Thursday 18

Quis custodiet ipsos custodes?

Filed under: Computers, Security — Tags: , , — zundel @ pm

Quis custodiet ipsos custodes?

There is no security through obscurity.

Symantec admits to more exposed code

Symantec’s code got taken, and now we have reason to doubt the security and usefulnes of their products, such as: Norton Internet Security, Norton Utilities, Norton GoBack, and pcAnywhere. We also have reason to doubt Symantec’s competence. If they cannot protect themselves, how can they protect you?

If you cannot publish the source code openly and still have a secure product, then your product is only as secure as your ability to keep it secret.

Symantec says hackers stole source code in 2006

Yet Laura DiDio, an analyst with ITIC who helps companies evaluate security software, said that Symantec’s customers should be concerned about the potential for hackers to use the stolen source code to figure out how to defeat some of the protections in Symantec’s software.

Many eyes make all bug shallow.

The bad guys now have the code.
If everyone had seen the code all along,
the good guys could have fixed the vulnerabilities in the code.

RSA got owned last year. Supposedly the very best at security had a very serious breach, the full consequences we don’t yet know and probably never will.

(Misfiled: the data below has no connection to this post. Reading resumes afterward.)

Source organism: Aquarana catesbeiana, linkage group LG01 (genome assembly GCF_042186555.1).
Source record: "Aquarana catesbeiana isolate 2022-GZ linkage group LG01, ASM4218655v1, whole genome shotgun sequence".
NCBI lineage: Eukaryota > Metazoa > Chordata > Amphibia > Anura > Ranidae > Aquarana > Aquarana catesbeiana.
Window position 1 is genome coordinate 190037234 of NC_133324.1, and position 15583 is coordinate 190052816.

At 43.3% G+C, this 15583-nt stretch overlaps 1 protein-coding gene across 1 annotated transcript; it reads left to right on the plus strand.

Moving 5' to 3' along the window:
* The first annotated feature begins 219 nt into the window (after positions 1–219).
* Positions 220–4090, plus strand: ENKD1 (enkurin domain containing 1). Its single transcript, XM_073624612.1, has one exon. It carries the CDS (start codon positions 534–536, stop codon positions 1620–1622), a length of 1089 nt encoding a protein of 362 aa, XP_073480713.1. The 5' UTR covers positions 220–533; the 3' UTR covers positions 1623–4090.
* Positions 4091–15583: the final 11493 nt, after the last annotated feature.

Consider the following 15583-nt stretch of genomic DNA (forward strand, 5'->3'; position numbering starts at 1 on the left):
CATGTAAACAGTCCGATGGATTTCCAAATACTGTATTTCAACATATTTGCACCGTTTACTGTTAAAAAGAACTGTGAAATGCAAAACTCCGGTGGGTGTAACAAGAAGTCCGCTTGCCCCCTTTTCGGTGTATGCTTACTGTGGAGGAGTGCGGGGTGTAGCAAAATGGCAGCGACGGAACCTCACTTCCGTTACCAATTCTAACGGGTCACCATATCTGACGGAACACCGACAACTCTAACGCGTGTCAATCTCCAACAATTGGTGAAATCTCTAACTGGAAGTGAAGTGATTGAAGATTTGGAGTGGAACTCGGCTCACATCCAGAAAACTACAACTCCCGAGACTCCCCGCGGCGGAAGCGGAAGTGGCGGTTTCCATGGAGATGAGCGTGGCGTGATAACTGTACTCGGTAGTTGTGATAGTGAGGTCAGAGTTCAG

Then there’s the black farce of HBGary and defense and government attempts at security.

As I wrote in the takeaway: “If you need security, don’t use anything these guys mentioned.”

If you like the product on the supermarket shelf that implies it will make you look young and beautiful (whether cereal or shampoo) you’ll love the security in a box at Office Depot or for download. You can no more buy security than you can buy youth. Stop falling for the silicon snake oil.

Symantec discovered (admitted) that source code stolen in 2006 does compromise the security of their product. Symantec now recommends disabling pcAnywhere until they release a final set of updates.

Symantec publishes pcAnywhere security recommendations

In addition, an attacker with cryptography knowledge could conduct man-in-the-middle attacks on encrypted connections and create unauthorised connections to remote machines, thereby potentially gaining access to whole networks.


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